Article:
According to Tricia Ford with the Sport for Life Program, a program that inspires children in all areas of their life through sports, the group is focusing on service. She was proud to report that all 43 of the participants donated gifts to the cause.

Optimist Club president Margaret Chapman-Farley received the gifts and was thankful to the group for helping the Optimist Club provide more services for children.

Photo credit: The Barbados Advocate

December 13, 2013

Caroling at the Bixby Optimist Club

Optimist Clubs support children's programs throughout the year and it is always delightful when students come to Optimist Club meetings to say thank you. Sometimes those remarkable young people visit and perform. That happens frequently during the holiday season and that's what's happening here.

Recently, the North Intermediate Choir visited the Optimist Club of Bixby, Oklahoma and shared songs of Christmas cheer. I hope you enjoy.

 

December 12, 2013

That will be a quarter, sir

Optimist Clubs and Districts will generally appoint one member to serve as Sergeant at Arms. This position is a social role that goes to work anytime a group of Optimist Club members gather. Its purpose is to increase fellowship by poking innocent fun at members for innocent infractions. Its goal is to collect fines in the name of fun.  Examples of times that a fine that might be levied include:
  • Being late to the Optimist Club meeting
  • Talking out of turn 
  • Not wearing your Optimist Club pin when your picture is in the paper
  • Telling a bad joke
  • Forgetting to shake hands with the other members when you arrive
  • Being the first person to receive their meal 
  • Getting a haircut 
  • Dressing too casual or too formal for the average Optimist Club meeting 
  • Wearing a cap or other apparel from a rival sports team
Or anything that will make others, and the person being fined, giggle. Such infractions will typically cost the miscreant a quarter; however, a very grievous infraction might call for a silent fine indicating that the person being charged is expected to put in a dollar.

Again, it's all done in fun and never is anyone meant to feel that they are being punished. Instead, they should know that the fun being shared with them builds comaraderie in the group and the fines are being donated to a worthy cause.

Of course, the Optimist Club members pick the cause each year, and at twenty-five cents a charge, it takes a while to accumulate enough to donate.

In Saskatoon, Saskatchewan, the Riverside Optimist Club just made their fine pot donation, just in time for Christmas. They gave over $100 to Santa's Sporting Christmas fund, a project that raises money for the Salvation Army's Christmas hamper program.

This is just one creative way that Optimist Clubs encourage giving and fellowship.


December 10, 2013

There was an optimistic shopping spree in Yuma

Optimist Clubs throughout North America have shopping trips on their lists of things-to-do before Christmas and many of them are taking children right along with them for the experience.

In Yuma, Arizona, Optimist Club members were up early on Saturday, December 7, for the annual holiday shopping spree. Children are take to the local J.C. Penney where they have $125 to spend on warm clothes for the season. They usually take about 30 kids each year, and this year, many individuals in the community donated $125 so that they could take one more.

Watch the video here.


December 8, 2013

Snowing on Santa's House

It's snowing on Santa's House in Belleville, Illinois. According to the children and the Optimist Club, it's a beautiful sight. I agree.


December 7, 2013

Optimists, cops and kids

Here is a great picture from the Fort Smallwood Optimist Club in Pasadena, Maryland. The club held its annual Shop with a Cop program today and the officers and their shopping-buddies are about to enjoy lunch at the Outback Steakhouse.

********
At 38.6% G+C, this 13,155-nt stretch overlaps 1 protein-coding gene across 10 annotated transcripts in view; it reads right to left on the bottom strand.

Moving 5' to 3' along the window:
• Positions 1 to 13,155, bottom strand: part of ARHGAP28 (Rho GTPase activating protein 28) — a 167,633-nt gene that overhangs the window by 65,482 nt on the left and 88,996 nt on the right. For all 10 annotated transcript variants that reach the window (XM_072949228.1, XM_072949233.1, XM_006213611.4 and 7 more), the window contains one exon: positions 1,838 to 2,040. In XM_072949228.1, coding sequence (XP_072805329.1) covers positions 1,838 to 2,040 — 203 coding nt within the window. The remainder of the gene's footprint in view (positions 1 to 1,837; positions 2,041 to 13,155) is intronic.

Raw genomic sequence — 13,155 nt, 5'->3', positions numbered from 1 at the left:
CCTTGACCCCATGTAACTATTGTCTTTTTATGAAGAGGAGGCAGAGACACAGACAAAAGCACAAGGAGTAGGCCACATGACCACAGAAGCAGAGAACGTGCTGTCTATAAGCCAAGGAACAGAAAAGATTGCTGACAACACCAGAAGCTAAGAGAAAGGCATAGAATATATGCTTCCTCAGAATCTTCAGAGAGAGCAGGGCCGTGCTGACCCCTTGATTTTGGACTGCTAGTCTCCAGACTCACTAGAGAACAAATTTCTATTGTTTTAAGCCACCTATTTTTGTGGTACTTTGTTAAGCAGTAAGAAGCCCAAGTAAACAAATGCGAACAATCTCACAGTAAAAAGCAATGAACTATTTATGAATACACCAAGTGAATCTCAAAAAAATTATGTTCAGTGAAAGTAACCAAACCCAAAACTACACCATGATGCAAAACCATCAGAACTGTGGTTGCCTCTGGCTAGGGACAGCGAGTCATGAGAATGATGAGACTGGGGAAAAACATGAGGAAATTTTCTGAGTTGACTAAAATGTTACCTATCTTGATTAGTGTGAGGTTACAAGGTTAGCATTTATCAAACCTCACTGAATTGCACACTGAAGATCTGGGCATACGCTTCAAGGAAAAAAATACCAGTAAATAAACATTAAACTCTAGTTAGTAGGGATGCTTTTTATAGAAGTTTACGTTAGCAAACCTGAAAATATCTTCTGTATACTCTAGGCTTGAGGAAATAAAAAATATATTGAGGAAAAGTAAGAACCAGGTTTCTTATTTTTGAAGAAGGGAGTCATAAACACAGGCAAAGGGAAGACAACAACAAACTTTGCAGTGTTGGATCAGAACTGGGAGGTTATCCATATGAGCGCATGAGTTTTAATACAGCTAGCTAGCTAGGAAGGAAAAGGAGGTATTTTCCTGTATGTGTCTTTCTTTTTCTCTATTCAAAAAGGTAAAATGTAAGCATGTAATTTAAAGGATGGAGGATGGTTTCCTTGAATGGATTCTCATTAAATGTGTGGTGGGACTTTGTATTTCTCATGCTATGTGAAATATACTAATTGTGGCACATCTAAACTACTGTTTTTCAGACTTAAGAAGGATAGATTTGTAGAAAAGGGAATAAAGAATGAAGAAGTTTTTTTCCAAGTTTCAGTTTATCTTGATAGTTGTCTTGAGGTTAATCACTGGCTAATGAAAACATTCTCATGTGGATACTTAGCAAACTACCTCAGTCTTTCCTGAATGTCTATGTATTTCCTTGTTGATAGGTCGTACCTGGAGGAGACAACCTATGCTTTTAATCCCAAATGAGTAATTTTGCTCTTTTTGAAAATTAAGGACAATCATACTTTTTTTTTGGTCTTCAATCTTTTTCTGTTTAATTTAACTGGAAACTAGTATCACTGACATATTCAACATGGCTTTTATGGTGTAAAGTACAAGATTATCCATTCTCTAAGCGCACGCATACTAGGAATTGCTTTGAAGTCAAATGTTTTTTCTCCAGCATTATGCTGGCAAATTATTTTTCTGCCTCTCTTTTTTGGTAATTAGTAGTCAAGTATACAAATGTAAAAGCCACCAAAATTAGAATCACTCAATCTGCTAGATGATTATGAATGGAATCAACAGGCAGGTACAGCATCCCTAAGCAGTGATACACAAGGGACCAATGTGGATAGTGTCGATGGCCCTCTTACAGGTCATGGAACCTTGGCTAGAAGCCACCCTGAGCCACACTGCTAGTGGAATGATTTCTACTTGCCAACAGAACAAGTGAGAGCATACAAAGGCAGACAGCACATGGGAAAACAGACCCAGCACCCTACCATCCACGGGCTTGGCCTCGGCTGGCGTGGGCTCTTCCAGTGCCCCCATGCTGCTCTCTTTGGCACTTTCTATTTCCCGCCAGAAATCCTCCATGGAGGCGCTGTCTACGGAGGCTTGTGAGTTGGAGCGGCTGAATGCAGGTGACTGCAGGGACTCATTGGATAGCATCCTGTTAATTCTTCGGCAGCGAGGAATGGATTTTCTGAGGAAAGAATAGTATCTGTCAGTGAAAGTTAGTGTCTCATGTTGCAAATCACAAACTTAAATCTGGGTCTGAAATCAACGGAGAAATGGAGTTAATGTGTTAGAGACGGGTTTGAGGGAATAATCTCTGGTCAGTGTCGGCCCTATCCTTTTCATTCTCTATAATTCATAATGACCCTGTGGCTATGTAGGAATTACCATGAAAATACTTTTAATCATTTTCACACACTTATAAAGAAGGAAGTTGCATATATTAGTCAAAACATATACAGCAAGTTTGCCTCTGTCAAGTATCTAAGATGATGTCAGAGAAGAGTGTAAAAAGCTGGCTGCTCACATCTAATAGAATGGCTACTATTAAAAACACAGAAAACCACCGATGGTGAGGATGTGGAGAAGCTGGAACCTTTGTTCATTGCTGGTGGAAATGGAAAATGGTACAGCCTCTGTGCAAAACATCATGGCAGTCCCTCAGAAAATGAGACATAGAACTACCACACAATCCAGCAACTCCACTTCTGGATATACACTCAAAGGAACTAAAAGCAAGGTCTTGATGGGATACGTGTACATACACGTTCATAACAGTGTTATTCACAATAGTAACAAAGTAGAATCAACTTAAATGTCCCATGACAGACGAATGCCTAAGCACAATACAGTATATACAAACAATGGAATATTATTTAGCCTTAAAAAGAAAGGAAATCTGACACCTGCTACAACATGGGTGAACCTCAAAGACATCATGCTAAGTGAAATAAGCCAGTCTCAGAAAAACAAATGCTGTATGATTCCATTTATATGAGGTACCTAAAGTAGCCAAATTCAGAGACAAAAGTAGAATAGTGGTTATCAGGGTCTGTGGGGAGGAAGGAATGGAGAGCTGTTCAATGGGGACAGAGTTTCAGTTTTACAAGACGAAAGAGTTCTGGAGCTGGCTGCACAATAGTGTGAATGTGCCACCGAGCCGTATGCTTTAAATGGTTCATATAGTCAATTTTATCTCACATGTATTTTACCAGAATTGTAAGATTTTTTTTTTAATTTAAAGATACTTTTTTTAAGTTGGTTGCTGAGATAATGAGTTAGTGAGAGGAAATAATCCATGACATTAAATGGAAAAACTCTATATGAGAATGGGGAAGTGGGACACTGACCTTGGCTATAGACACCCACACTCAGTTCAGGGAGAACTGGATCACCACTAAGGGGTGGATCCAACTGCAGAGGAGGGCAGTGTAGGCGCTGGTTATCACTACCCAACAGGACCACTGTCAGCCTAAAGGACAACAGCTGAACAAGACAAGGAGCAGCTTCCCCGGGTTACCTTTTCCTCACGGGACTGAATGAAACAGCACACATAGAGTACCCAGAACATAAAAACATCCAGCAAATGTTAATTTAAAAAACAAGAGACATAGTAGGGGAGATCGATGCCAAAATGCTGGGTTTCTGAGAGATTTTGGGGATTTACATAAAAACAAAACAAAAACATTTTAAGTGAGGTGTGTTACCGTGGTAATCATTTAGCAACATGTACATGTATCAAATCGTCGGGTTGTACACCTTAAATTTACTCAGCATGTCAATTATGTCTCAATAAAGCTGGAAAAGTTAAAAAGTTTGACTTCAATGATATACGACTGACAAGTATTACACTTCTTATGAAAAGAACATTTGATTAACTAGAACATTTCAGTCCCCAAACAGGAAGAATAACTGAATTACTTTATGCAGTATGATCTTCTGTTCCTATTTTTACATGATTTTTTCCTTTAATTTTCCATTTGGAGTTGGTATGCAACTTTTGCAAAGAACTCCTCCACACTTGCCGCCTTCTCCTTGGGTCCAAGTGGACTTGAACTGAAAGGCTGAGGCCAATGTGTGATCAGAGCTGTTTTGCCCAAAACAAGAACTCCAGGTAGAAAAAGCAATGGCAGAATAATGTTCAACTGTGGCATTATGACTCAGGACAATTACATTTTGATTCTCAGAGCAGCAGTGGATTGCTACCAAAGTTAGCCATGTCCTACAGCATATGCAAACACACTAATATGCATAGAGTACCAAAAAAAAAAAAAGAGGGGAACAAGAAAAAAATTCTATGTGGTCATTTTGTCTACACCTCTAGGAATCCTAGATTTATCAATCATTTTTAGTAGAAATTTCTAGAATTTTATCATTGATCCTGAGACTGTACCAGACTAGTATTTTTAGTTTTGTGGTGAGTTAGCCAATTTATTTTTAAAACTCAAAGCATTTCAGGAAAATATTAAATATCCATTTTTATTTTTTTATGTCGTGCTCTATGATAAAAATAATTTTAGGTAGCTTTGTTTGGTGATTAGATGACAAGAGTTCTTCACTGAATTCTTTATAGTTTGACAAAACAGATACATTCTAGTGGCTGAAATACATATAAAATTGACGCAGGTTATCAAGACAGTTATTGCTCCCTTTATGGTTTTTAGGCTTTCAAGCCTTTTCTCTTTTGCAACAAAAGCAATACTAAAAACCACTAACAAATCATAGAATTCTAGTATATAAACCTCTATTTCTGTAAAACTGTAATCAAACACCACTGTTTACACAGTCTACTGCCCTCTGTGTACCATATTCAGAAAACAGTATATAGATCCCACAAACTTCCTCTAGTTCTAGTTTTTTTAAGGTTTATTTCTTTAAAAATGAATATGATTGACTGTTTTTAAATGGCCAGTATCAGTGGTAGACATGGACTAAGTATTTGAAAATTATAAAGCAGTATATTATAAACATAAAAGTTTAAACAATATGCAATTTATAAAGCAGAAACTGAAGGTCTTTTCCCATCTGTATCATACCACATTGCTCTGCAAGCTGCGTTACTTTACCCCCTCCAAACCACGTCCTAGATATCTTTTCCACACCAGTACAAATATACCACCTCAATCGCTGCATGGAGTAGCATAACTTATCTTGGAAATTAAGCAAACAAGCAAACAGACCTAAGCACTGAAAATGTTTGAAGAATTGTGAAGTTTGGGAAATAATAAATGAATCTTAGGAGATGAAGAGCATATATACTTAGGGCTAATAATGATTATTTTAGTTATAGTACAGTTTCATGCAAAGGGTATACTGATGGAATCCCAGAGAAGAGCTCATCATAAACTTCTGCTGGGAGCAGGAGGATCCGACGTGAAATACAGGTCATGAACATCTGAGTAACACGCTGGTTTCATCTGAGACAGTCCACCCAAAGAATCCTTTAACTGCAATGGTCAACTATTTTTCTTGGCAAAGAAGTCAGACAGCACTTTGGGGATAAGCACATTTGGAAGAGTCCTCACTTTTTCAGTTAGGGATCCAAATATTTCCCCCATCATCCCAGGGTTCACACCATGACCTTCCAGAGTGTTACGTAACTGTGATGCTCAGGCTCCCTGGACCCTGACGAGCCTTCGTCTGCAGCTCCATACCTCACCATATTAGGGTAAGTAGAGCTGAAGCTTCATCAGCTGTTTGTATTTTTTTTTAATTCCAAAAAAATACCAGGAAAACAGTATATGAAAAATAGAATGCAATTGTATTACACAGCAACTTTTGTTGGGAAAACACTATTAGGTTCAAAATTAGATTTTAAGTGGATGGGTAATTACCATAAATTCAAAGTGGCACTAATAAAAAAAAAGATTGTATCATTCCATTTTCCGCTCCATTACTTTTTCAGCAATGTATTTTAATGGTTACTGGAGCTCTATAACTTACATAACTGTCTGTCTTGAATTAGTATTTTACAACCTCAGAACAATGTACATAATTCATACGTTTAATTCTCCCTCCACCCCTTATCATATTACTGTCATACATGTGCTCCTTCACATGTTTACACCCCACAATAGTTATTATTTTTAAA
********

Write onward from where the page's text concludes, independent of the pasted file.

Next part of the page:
Shop with a Cop Optimist Club


The FortSmallwood Optimist Club teams up with the Cherry Hill Optimist Club and Annapolis Optimist Club for this activity. By including the police officers, the children are able to meet law enforcement officials at a non-threatening activity and it helps them build relationships and trust for instances when they might connect in the future. 

According to a club member, it's a good feeling to see the smiles and excitement on these less fortunate children!

And it's wonderful to see Optimist Clubs making a difference, one project at a time. 

Thanks to the Fort Smallwood Optimist Club for the picture.

December 5, 2013

Festival of Trees at the Optimist Youth Home

Christmas trees are an important part of the holiday season and many Optimist Clubs use them as fundraisers for the projects that they will do throughout the year. In Southern California, Optimist Clubs are using Christmas trees to help raise funds for another cause.

According to Janet Bennett Bryant, The Van Nuys' Airport Optimist Club, among others decorated Christmas trees for the Festival of Trees at the Optimist Youth Home. The Festival of Trees took place on December 1, 2013 and marks the 61st consecutive year that Optimist Clubs have come together for this fundraising activity. The Optimist Youth Homes and Family Services, a charitable organization that provides services to more than 500 at-risk youths and their families every day, has been supported by Optimist Clubs since 1920.




Shown here are the designers and submission from the Van Nuys' Airport Optimist Club. The ornaments on their tree were all handmade. Thanks to Janet Bennett Bryant for the photo and story.

December 1, 2013

Diaper drive helps families help themselves at Christmas

This just in from the Pueblo Optimist Club, serving the Pueblo, Colorado community:
"It is time again for the diaper drive. Last year the Optimists delivered a whopping 8,728 diapers to Joe Mahoney for the Pueblo Catholic Charities. Summit Brick collected 3,120 and challenged other businesses. ENT Credit Unions, Pueblo Wintronics, many local businesses, anonymous donors, Optimist's friends, family and coworkers all dug deep to make this event a grand success.

As was done last year, all items will be dispersed thru Pueblo Catholic Charities - please contact Shannon to arrange for your donations. Help keep our babies healthy and reduce family stress during the holidays!"

Now that is a lot of diapers! I'm sure they could use your help to complete their mission or perhaps your Optimist Club might want to reach out to your community in a similar way.

Great ideas should be shared. Share your optimism today. Use the form below to tell us about one of your favorite service projects now.